‘Greek Mythology: The Gods, Goddesses, and Heroes Handbook (From APHRODITE to ZEUS, a Profile of Who’s Who in Greek Mythology)

Greek Mythology by Liv Albert

With this compendium of Greek myths, “Greek Mythology: The Gods, Goddesses, and Heroes Handbook (From APHRODITE to ZEUS, a Profile of Who’s Who in Greek Mythology)” Liv Albert presents an engaging and comprehensive book that provides information about both the well-known and some lesser-known Greek Gods and demigods and even just Greek royals. The language is very accessible. For example, each chapter begins with the heading “What’s Their Deal?” or “What’s His Deal?” The next part is “The Story You Need to Know” and then “Now You Know.”

But while the text is accessible, some of the content is not. My daughter will definitely have to modify some of it before she reads it to my grandson, who is fascinated by the Greek gods. For example, in the story of “Procne and Philomela: Two Sisters of the Royal House of Athens,” we learn that Procne’s husband, Tereus, was the son of Ares, the god of war. He was an absolutely awful man. When escorting his wife’s sister, Philomela, to his home so she could meet her nephew and see her sister, he fell in love (or lust) with her. So he told her that her sister had died and he forced her into a sham marriage. When Philomela realized the truth and threatened him, he cut out her tongue and hid her away. She was more clever than he, however, and got word to her sister through an elaborate weaving. For revenge, Procne freed her sister, killed her son and cooked him in a dish that she then served her husband. Somehow, I don’t think that this tale is appropriate for a five-year-old. Probably best to wait until a child is at least ten to tell him this one.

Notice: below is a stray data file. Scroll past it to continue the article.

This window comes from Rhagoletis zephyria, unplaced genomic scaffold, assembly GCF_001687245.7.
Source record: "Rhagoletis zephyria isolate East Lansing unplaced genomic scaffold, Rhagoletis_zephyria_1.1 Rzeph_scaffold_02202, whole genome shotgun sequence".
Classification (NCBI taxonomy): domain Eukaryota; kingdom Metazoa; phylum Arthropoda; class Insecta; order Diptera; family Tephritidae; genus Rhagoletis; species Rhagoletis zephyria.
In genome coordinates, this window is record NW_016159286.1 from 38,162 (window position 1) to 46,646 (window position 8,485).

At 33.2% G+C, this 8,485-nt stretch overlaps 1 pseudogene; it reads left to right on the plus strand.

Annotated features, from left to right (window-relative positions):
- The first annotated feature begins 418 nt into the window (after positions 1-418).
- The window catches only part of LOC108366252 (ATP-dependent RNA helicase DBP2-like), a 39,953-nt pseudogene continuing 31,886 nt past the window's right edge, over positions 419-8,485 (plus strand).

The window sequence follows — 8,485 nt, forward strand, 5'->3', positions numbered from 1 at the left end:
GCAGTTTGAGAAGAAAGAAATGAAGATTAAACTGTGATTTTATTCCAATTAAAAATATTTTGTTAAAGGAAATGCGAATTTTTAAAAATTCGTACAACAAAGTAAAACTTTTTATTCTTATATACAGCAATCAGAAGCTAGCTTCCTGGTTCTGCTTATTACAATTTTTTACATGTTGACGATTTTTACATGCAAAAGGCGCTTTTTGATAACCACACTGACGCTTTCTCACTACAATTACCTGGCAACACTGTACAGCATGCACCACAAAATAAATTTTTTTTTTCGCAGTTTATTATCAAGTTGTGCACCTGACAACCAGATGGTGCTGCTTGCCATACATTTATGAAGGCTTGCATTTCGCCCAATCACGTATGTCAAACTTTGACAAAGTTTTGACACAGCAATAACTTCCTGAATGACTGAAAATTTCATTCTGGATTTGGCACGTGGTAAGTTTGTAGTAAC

But while this isn’t really intended for children, the colorful illustrations by Sara Richard, the simple text, and the complete cast of characters make this a great book to have on hand for those who are interested in Greek Mythology and want something that’s a quicker read than Edith Hamilton’s ubiquitous book on Greek Mythology. With all the movies by Marvel and others about the Gods of yore, this is a book that might be of interest to young adult and middle grade readers.

Please note: This review is based on the final, hardcover book provided by Simon & Schuster, the publisher, for review purposes.